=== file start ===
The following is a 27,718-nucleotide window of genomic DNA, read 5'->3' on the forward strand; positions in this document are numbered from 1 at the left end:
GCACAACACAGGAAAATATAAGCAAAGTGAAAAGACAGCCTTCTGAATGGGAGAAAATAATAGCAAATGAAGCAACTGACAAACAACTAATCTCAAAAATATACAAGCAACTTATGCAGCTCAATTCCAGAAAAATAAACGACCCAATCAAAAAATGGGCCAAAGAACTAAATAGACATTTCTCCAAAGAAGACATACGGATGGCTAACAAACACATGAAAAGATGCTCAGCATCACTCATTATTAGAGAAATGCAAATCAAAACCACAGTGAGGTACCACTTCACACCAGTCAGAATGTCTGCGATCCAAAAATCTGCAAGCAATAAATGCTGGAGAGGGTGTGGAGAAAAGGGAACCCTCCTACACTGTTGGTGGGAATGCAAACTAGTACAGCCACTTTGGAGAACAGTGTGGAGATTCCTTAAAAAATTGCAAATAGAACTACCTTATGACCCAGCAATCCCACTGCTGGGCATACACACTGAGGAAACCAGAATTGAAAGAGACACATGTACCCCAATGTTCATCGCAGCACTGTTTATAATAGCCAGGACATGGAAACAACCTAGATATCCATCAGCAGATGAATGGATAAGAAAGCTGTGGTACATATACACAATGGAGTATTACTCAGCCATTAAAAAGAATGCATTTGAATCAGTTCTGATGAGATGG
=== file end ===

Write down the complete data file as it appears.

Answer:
The following is a 27,718-nucleotide window of genomic DNA, read 5'->3' on the forward strand; positions in this document are numbered from 1 at the left end:
GCACAACACAGGAAAATATAAGCAAAGTGAAAAGACAGCCTTCTGAATGGGAGAAAATAATAGCAAATGAAGCAACTGACAAACAACTAATCTCAAAAATATACAAGCAACTTATGCAGCTCAATTCCAGAAAAATAAACGACCCAATCAAAAAATGGGCCAAAGAACTAAATAGACATTTCTCCAAAGAAGACATACGGATGGCTAACAAACACATGAAAAGATGCTCAGCATCACTCATTATTAGAGAAATGCAAATCAAAACCACAGTGAGGTACCACTTCACACCAGTCAGAATGTCTGCGATCCAAAAATCTGCAAGCAATAAATGCTGGAGAGGGTGTGGAGAAAAGGGAACCCTCCTACACTGTTGGTGGGAATGCAAACTAGTACAGCCACTTTGGAGAACAGTGTGGAGATTCCTTAAAAAATTGCAAATAGAACTACCTTATGACCCAGCAATCCCACTGCTGGGCATACACACTGAGGAAACCAGAATTGAAAGAGACACATGTACCCCAATGTTCATCGCAGCACTGTTTATAATAGCCAGGACATGGAAACAACCTAGATATCCATCAGCAGATGAATGGATAAGAAAGCTGTGGTACATATACACAATGGAGTATTACTCAGCCATTAAAAAGAATGCATTTGAATCAGTTCTGATGAGATGG